- The internship opportunities during MBA offers a student a chance to work in an organization in the capacity of an intern and gain experience and corporate exposure
- Most of the leading firms in the country and abroad hire from the management institutions during campus placements which are incredibly lucrative for a student post completion of the MBA course
- MBA prepared a student for management roles rather than technical roles and thus expanded his horizon of opportunities
- MBA helps to build a network of professionals in the future world of business, through its numerous channels and alumni network
- The scope of group activities is a lot more on a regular MBA course which helps to build on some critical competencies of a student such as – negotiation, groupthink, problem-solving, conflict resolution
Executive MBA Program at BMU
The EMBA program in BMU is designed, keeping in mind the changing needs of the businesses. There is a keen focus on international benchmarking. The students of the course progress from technical expertise to functional expertise and then to strategic planning and innovation. The key themes of the program are: Mastering the Essentials of Financial Management, Setting competitive and corporate strategy, managing innovation and organizational effectiveness, and Using performance measures to drive and communicate strategy. The course is spread over two years and is conducted on campus over alternate weekends to help working professionals strike a balance between work, academics, and family.
The course is primarily modular in structure and is divided into 8 modules that cover a broad spectrum of subjects from management science to finance to strategic HRM, MIS, marketing, supply chain, and operations. Of these 8 modules, the first year has 4 plus a project, and the remaining modules are covered in the second year. The project is a key feature of the EMBA in BMU which requires a student to complete a project within a company with the help of a supervisor and/or a senior faculty member from the college. In addition to the highly qualified full-time faculty members of the college, the program also has several venerable visiting faculty who are members of some leading corporates in the industry.
An MBA program in BMU
The unique feature of the MBA program in BMU is the student exchange program, which provides the opportunity for students of all programs in MBA to study the Global Leadership Module at Imperial College Business School in London. The students need to produce their scores on standardized management test exams like CAT, MAT, GMAT, etc. Shortlisted candidates appear for case discussion and Personal Interviews based on which they are selected. The two-year course helps a student to ace their leadership, management, strategic thinking skills, which ultimately help them to succeed in their long term corporate career.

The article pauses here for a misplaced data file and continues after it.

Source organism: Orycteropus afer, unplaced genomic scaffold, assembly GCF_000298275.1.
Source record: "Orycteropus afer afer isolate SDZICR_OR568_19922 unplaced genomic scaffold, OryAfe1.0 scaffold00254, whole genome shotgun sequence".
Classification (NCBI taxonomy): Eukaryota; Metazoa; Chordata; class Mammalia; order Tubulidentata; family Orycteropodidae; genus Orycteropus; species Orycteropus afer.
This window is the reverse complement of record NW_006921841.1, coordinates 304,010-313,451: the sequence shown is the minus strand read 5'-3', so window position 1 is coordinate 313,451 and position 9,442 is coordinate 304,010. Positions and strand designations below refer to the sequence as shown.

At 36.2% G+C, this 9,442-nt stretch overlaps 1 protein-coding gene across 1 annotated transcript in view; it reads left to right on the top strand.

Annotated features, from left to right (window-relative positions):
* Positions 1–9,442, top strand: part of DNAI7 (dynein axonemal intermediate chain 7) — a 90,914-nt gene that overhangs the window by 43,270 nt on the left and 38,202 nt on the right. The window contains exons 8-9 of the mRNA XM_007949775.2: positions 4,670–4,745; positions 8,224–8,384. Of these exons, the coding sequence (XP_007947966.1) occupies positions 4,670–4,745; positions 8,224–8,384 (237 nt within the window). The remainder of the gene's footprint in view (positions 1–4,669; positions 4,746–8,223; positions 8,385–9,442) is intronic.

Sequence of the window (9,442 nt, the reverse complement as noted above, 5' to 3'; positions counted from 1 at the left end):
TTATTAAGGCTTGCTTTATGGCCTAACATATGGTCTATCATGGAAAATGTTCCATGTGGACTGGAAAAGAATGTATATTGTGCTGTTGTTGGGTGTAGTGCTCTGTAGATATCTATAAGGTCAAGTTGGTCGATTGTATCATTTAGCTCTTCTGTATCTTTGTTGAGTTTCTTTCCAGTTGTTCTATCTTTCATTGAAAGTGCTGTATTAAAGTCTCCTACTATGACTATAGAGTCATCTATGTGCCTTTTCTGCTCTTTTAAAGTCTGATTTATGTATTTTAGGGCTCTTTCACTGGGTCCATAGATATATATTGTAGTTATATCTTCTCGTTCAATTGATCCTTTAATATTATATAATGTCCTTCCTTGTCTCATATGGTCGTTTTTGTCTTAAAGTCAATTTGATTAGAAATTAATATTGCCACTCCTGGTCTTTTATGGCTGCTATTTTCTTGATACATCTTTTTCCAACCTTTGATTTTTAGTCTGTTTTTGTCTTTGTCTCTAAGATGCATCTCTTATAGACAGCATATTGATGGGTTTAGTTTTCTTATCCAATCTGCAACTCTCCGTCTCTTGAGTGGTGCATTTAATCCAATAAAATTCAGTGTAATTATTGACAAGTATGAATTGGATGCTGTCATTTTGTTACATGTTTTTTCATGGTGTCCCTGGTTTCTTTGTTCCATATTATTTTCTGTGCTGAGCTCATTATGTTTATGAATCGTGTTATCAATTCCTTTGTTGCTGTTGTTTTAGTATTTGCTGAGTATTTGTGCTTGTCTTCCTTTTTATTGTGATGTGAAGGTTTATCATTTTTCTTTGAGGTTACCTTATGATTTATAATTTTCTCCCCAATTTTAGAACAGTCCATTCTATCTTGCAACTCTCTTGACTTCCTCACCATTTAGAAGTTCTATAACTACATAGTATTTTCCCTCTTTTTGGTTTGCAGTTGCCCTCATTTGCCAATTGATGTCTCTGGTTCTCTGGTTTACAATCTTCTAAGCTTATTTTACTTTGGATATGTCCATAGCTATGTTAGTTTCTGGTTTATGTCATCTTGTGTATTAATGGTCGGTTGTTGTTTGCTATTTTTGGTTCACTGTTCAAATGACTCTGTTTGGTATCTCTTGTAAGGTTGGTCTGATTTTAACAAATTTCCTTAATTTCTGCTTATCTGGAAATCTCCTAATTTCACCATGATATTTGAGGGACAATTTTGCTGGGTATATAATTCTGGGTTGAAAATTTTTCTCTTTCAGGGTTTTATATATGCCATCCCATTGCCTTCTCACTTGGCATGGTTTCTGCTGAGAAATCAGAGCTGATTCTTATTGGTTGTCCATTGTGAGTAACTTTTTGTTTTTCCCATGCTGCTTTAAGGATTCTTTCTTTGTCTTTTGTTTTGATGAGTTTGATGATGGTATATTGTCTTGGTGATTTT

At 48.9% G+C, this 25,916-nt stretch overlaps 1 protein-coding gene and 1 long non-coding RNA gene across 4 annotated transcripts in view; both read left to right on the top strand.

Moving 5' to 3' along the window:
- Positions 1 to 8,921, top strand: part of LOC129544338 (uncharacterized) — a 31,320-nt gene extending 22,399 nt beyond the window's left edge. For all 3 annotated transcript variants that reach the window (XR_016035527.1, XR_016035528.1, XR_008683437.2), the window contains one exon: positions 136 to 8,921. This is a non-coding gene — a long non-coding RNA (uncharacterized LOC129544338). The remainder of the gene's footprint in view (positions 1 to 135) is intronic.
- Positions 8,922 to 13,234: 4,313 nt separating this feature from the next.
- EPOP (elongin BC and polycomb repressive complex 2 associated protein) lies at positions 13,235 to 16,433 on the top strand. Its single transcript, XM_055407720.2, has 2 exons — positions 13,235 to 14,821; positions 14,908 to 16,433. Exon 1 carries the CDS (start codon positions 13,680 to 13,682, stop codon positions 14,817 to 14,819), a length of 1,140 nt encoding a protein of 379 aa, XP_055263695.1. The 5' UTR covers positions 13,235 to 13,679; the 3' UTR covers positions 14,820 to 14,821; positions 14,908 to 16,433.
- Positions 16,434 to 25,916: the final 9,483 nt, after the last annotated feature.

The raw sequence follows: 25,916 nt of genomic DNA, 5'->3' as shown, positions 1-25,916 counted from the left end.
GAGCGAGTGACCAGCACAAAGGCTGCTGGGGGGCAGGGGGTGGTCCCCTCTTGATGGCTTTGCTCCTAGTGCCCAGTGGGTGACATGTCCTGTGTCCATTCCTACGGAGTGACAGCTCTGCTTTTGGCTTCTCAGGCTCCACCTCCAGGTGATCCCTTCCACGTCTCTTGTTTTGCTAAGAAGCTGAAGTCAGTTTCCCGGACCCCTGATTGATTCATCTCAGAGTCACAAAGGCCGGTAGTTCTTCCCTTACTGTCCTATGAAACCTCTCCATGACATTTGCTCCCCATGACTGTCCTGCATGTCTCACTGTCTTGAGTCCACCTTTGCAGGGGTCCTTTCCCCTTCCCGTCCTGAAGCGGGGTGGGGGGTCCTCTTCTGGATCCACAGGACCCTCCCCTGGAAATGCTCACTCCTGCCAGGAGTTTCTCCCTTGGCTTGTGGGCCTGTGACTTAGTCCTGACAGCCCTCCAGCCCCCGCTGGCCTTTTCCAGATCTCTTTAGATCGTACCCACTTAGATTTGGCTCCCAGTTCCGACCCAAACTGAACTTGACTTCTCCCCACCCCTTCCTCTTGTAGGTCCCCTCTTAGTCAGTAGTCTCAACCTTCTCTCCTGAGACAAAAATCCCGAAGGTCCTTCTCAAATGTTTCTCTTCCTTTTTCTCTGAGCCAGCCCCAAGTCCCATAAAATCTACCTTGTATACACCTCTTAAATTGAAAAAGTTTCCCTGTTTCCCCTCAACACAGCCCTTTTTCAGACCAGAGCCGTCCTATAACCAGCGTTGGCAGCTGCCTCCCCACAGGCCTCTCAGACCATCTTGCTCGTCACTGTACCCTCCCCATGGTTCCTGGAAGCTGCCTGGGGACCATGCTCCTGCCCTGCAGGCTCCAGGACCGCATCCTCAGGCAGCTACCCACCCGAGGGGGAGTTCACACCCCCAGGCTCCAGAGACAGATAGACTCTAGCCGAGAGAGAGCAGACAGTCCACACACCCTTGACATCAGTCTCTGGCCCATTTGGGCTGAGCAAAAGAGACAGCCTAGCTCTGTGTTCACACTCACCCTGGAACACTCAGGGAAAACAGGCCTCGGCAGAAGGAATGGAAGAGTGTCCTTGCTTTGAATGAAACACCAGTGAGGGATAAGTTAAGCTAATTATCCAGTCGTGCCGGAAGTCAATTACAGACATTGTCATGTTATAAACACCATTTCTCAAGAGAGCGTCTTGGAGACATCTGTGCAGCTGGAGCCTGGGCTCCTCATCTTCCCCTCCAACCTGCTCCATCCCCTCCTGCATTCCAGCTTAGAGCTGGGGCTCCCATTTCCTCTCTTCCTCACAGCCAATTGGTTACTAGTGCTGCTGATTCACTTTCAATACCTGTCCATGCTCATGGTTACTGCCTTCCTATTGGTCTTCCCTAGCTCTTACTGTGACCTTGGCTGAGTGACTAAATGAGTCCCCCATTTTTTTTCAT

They learn to position themselves as global leaders with their ability to thrive in a multicultural, complex, and rapidly changing business environment. At BMU, the focus is on the overall “competency” development of a student, which is why more than 45% of the curriculum emphasizes experiential learning, which includes internships, student exchange programs, student clubs, seminars, and conferences. There are numerous active workshops on real-world business problems, which help students develop life skills of problem-solving, conflict resolution, dealing with ambiguity, out-of-the-box thinking, and groupthink.
The MBA students at BMU undergo regular industry visits. This builds on a direct interface to the workplace and shop floor experience. It helps to clarify several facets of the industry processes, such as an assembly line that a student would otherwise read-only in a book. The “outside-in” approach of BMU’s MBA course design helps to customize the theoretical concepts with practical inputs from the industry. This approach has attracted several top players of the industry to hire students who have been taught and trained in the BMU.
Some of the top recruitment partners of BMU are Axis Bank, Hero Group, Microsoft, Siemens, Intel, Shell, TVS among many other industry leaders. With a 98% placement record, BMU offers Logistics and Supply Chain, Human Resource Management, MBA in Marketing, Finance, Business Analytics, Finance and Investment Banking, Artificial Intelligence, and Data Engineering.